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Walker Turner 20" Drill Press Rehabilitation Journey

I have some 20” Walker Turner parts about to go in the scrap bin if there is any interest.
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Thanks for the offer - I haven't gotten to the head yet. I do know that on mine there is a chunk broken off the head casting where the motor mounting stud goes in the head - basically where the bolt goes in to hold the motor distance. I think your head is bit different than mine so the cost of shipping the head on a chance it would work is likely prohibitive. It would be nice to have that section of the head cut out - maybe it could be scabbed in to my head. BTW my head is estimated to be from late 1930's.

Finally was able to complete something today - got the motor wrapped up and retested - runs like a champ. The motor is huge - it is a 3/4 HP 1140 RPM version of a WT motor and weighs in at 70# - YIKES


As Received.jpg


Complete Overall.jpg

Complete Pulley End.jpg

Complete Non Fan End.jpg

Complete Electrical Box.jpg

Tom - I'll likely be clled a heretic but I cleaned up the base first with a wire wheel followed by wet dry sand paper 80 to 1000 grit then a paste wax. I realize there are going to be folks that will say to never use sand paper on a machined surface but come on - its a drill press - not necessarily a highly precision machine.


So for the second time I have been bit by WT's use of a 24 TPI fastener - specifically a 7/16-24 hex jam nut. I can't find this anywhere - as a last resort I could probably make one but that would definitely be a last resort. Anyone have a source for oddball fasteners? BTW I suspect this is a UNS thread type.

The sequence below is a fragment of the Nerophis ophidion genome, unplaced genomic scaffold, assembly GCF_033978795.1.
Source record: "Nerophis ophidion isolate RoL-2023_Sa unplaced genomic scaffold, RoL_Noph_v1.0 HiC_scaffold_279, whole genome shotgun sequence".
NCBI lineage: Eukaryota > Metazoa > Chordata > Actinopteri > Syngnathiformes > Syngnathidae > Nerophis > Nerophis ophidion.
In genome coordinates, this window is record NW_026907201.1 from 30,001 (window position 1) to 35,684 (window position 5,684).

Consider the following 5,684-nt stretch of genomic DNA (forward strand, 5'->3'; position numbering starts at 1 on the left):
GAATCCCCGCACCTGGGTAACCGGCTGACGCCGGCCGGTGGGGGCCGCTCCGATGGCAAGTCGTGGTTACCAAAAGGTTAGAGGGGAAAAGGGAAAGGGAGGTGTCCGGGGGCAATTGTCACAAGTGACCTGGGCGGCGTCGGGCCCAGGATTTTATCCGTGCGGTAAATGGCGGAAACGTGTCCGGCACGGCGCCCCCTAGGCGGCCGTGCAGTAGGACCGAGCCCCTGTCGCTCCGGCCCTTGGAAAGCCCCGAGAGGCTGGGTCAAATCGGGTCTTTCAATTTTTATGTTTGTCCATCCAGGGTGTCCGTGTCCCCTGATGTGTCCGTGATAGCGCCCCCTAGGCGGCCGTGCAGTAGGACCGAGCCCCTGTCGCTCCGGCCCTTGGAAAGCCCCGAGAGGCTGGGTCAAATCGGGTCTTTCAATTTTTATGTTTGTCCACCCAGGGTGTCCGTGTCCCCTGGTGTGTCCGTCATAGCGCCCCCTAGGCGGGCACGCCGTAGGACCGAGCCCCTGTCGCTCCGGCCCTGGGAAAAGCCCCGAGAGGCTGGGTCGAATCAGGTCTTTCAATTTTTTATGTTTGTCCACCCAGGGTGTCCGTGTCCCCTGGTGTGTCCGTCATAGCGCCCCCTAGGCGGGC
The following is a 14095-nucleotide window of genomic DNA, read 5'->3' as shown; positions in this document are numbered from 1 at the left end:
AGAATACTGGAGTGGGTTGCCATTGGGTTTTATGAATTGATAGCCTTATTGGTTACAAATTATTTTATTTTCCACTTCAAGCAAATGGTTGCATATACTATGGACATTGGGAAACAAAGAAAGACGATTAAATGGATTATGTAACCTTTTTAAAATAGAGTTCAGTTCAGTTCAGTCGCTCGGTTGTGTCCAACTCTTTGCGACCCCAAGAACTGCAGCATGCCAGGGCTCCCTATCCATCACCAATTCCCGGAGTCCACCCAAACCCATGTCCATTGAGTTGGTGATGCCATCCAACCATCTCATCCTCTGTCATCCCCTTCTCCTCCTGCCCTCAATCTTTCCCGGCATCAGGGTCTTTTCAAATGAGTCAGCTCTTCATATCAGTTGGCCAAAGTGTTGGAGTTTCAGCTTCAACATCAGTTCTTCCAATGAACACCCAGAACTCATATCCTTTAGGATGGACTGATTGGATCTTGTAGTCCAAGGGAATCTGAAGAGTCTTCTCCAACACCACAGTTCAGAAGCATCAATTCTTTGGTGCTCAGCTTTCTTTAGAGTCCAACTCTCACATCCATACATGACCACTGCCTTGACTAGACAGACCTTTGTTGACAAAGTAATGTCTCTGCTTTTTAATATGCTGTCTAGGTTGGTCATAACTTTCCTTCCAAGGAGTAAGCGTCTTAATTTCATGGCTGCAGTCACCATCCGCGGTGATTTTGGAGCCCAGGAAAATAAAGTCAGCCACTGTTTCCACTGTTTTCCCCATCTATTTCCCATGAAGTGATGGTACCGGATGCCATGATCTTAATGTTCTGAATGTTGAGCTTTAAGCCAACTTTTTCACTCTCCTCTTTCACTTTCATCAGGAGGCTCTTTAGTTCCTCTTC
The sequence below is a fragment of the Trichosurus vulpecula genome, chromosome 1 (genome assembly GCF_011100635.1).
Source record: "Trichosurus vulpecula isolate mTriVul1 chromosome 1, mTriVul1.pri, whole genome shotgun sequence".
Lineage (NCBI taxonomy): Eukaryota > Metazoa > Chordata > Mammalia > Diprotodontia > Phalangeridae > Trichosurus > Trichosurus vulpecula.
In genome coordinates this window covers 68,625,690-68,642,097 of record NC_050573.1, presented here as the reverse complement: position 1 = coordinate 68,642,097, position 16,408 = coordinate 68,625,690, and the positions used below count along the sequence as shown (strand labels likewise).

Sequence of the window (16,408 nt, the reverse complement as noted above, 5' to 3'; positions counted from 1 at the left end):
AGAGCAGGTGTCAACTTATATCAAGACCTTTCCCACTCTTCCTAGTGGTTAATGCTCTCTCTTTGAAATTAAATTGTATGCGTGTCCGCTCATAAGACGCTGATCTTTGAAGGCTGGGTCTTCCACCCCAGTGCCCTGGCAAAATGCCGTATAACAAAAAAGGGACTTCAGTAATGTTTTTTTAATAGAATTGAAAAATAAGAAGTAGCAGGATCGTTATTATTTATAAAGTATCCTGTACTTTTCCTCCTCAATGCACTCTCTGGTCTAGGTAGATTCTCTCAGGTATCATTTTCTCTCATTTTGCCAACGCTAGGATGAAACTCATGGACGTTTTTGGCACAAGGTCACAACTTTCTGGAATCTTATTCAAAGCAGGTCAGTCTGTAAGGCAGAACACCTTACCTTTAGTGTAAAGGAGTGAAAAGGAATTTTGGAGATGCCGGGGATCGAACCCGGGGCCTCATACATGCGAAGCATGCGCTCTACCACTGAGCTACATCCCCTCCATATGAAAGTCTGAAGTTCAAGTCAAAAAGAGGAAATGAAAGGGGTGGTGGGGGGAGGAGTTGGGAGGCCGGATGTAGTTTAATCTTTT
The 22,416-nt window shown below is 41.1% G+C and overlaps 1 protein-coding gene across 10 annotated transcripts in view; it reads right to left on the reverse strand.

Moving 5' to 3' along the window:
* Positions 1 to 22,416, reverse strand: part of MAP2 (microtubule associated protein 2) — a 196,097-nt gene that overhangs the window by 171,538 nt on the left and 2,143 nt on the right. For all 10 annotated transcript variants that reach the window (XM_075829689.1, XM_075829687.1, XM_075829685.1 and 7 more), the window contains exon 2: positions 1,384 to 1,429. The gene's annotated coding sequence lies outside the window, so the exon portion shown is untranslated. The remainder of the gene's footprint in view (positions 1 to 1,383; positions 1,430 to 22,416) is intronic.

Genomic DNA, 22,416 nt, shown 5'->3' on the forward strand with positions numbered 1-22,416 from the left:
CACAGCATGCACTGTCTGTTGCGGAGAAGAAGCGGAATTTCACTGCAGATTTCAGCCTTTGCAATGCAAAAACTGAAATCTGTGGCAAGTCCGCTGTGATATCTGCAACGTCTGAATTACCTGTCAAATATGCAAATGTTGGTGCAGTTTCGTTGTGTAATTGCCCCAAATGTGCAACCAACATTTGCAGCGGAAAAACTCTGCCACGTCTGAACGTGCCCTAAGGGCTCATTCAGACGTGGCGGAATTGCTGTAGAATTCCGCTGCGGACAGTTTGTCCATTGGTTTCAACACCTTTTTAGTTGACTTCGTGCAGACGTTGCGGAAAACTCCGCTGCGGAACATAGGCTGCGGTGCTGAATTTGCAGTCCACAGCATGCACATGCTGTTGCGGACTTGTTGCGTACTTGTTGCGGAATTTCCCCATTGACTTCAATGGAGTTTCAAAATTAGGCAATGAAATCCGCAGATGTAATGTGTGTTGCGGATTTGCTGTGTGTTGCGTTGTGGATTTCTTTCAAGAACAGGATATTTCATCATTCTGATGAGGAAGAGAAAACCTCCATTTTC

Also need a 1/4' ball oiler - haven't really looked for that yet but am open to source suggestions.

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More progress - table, table elevation and table lock completed and installed on column. Appreciate any suggestions on filling arc of shame holes.

Completed Front.jpgCompleted Elevation.jpgCompleted Rear.jpgCompleted Table.jpg

No more excuses - the head is next.

Appreciate any suggestions on filling arc of shame holes.

If you don't care about cosmetics, fill the holes with metal-bearing epoxy e.g. Devcon. If you do and you only have a few to do, you can pound in cast iron plugs and then file them smooth. If you have a good cast iron welder in your area you can pay maybe $250 to get it welded up and ground. Finally, you can bond a piece of tool steel over the entire surface and basically start over again.
I've gone two routes noted above by metalmagpie. Both effective and your choice based upon the final result and cost you want to achieve. JB Weld metal/epoxy after cleaning the holes well, then block sanding gave a nice result for a Buffalo bench drill, with a nice smooth, level surface although the color difference is obvious. On a Snyder camelback that I viewed more as a restoration, a welder friend filled the holes and I then had the table blanchard ground--the results are almost indistinguishable.

Tom B.